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John Mayer has been pretty quiet the past couple of years--but it's not simply due to needing a break from the spotlight after a period of media saturation. The Grammy-winning singer was forced to literally freeze his voice as part of a procedure to remove a troublesome nodule in his throat earlier this year.
How's that work? Mayer explained during an appearance on the Ellen DeGeneres show Tuesday that his doctors actually injected Botox into his vocal cords.
"They cut this thing out of your throat and then they inject your vocal cords with Botox," he noted. "Which freezes your vocal cords so that this thing can heal without smacking up against the other side."
Botox is probably best-known for its cosmetic purposes, such as wrinkle correction; but it's also used in a variety of medical treatments--including migraine therapy, muscle disorders, and excessive sweating problems. In Mayer's case, it did just as he explained--allowed his throat to heal without further irritation from cord movement.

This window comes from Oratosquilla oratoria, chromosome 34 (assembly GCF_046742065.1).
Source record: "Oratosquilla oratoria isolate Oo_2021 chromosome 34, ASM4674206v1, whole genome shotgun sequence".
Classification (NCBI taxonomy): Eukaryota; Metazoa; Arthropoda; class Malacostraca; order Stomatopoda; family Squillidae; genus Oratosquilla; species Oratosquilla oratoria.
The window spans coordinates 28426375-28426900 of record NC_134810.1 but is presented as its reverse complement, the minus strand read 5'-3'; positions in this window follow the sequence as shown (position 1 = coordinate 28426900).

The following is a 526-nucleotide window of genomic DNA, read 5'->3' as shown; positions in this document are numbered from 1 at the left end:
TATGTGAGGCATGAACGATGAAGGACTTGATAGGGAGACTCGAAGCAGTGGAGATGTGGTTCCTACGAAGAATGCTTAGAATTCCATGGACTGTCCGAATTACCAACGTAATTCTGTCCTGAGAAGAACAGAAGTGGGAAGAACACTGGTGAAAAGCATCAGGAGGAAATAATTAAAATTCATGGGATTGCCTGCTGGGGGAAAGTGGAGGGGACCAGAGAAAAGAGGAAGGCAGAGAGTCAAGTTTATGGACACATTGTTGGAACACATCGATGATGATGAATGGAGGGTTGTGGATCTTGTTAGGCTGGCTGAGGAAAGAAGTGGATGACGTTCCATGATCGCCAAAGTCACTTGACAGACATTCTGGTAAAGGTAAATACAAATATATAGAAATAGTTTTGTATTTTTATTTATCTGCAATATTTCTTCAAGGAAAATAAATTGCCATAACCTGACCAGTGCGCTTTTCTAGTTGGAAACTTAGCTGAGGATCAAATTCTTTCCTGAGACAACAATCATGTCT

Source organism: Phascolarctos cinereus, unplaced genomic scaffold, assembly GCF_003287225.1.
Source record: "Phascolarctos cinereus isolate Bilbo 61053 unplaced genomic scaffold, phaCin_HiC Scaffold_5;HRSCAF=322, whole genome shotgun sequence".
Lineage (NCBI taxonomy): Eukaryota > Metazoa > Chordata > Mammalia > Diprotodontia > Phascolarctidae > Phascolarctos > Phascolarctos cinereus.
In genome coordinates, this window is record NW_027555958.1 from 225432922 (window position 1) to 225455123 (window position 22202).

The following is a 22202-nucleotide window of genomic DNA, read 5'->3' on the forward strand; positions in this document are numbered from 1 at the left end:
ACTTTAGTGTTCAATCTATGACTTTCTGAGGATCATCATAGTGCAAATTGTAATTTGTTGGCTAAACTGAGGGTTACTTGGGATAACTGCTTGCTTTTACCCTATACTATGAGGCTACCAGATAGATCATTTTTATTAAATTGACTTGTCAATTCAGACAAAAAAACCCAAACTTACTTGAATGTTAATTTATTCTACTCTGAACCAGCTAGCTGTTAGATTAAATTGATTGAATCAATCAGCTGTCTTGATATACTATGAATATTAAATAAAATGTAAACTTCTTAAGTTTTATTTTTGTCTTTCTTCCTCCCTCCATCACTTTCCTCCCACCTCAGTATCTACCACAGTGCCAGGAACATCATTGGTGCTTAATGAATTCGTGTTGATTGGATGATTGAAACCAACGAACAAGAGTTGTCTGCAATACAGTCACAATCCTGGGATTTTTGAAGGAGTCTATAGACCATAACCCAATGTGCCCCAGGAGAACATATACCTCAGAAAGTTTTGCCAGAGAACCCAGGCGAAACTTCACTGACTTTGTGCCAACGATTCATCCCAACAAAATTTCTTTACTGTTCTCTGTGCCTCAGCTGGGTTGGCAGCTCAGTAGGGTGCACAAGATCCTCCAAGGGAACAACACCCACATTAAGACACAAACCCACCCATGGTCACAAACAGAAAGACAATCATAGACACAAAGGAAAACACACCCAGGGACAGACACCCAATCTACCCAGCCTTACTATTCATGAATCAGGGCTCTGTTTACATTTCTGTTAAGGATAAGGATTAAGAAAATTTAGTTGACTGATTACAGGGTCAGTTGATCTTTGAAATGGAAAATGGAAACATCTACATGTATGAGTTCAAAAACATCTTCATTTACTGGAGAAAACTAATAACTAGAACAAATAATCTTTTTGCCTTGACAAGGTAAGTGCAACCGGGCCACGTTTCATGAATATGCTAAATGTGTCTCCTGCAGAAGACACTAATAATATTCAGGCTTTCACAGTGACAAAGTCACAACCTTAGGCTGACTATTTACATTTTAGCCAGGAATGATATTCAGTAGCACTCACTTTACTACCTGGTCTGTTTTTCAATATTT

Mayer first underwent throat surgery for granuloma in the fall of 2011. He required a second surgery in March, causing him to cancel a planned U.S. tour and all performances for an indefinite time. However, he was able to finish his much-anticipated fifth album, Born And Raised, which will hit stores May 22.
As Mayer explained to Ellen, the new record is the "most honest, most cohesive" work he's done to date. He credited his time out of the limelight--during which he moved to rural Montana--as a reason for his newfound maturity. "I just sort of lost my head for a little while," he admitted. "For a couple of years, it was just figuring it all out."